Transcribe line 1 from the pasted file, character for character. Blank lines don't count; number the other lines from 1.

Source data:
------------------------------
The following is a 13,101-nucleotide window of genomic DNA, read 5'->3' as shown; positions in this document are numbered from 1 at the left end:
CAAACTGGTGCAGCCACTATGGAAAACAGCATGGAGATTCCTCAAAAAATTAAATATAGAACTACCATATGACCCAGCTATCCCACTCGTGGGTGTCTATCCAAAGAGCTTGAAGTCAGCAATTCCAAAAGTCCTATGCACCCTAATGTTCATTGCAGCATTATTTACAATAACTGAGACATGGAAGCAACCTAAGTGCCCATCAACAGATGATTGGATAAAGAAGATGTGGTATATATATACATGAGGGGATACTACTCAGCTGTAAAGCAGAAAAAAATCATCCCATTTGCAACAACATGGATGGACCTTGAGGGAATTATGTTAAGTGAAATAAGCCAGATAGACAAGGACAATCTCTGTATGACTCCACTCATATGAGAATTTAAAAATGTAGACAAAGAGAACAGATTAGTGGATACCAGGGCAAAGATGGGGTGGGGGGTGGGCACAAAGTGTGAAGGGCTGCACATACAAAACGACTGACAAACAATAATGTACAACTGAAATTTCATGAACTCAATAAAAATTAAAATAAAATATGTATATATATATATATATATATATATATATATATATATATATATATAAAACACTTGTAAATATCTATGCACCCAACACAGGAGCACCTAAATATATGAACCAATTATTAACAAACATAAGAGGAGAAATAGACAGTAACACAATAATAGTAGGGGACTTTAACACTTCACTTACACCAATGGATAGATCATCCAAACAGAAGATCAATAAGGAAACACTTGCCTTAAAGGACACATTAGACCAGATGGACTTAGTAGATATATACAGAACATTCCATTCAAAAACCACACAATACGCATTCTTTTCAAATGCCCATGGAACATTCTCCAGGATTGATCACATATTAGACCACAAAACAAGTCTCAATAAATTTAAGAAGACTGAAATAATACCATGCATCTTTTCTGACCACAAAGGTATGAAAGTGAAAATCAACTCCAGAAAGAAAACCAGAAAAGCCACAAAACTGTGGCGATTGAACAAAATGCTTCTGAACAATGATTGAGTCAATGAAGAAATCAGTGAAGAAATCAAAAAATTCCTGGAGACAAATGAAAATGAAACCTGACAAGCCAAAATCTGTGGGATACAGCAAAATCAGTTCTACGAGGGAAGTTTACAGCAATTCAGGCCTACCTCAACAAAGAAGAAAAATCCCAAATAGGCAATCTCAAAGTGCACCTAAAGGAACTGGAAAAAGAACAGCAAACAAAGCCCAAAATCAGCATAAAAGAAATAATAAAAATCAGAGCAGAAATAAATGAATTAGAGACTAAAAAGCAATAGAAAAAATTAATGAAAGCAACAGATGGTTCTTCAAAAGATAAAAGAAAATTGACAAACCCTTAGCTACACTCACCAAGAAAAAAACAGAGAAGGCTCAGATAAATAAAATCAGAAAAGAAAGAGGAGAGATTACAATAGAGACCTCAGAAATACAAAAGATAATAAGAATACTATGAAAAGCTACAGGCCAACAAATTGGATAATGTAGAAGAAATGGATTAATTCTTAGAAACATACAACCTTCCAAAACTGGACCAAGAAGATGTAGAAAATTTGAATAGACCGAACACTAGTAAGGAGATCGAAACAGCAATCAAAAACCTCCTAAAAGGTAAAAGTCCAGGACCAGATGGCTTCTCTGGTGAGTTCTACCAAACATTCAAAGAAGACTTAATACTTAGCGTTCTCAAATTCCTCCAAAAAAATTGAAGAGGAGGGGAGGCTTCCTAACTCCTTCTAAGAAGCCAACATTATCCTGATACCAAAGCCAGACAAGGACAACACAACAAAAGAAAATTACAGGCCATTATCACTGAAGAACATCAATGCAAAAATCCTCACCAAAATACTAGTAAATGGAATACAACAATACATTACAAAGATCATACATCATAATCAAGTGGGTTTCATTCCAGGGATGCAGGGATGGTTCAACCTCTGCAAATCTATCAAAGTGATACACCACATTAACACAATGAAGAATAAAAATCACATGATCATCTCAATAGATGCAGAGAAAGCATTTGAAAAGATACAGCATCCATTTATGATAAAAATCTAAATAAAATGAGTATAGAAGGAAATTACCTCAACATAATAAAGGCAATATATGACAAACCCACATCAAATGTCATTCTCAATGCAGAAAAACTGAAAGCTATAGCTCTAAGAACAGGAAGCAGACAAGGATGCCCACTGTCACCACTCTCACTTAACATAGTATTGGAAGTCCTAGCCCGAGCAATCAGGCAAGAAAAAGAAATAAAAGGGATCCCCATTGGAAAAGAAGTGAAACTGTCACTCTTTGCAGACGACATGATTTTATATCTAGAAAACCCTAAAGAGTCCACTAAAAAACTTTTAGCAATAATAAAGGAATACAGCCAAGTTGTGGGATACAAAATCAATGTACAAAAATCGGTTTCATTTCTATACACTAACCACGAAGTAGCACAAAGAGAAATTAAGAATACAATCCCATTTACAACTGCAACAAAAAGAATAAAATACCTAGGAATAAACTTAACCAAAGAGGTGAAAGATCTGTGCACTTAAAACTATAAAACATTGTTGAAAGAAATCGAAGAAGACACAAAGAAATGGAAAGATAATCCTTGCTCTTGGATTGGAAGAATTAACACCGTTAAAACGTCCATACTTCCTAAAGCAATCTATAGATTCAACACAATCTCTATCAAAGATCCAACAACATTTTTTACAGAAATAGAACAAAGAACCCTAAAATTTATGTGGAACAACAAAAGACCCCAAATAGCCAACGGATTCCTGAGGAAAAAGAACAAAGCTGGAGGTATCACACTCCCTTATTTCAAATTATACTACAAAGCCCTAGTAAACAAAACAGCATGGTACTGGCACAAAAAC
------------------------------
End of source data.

The following is a 13,101-nucleotide window of genomic DNA, read 5'->3' as shown; positions in this document are numbered from 1 at the left end: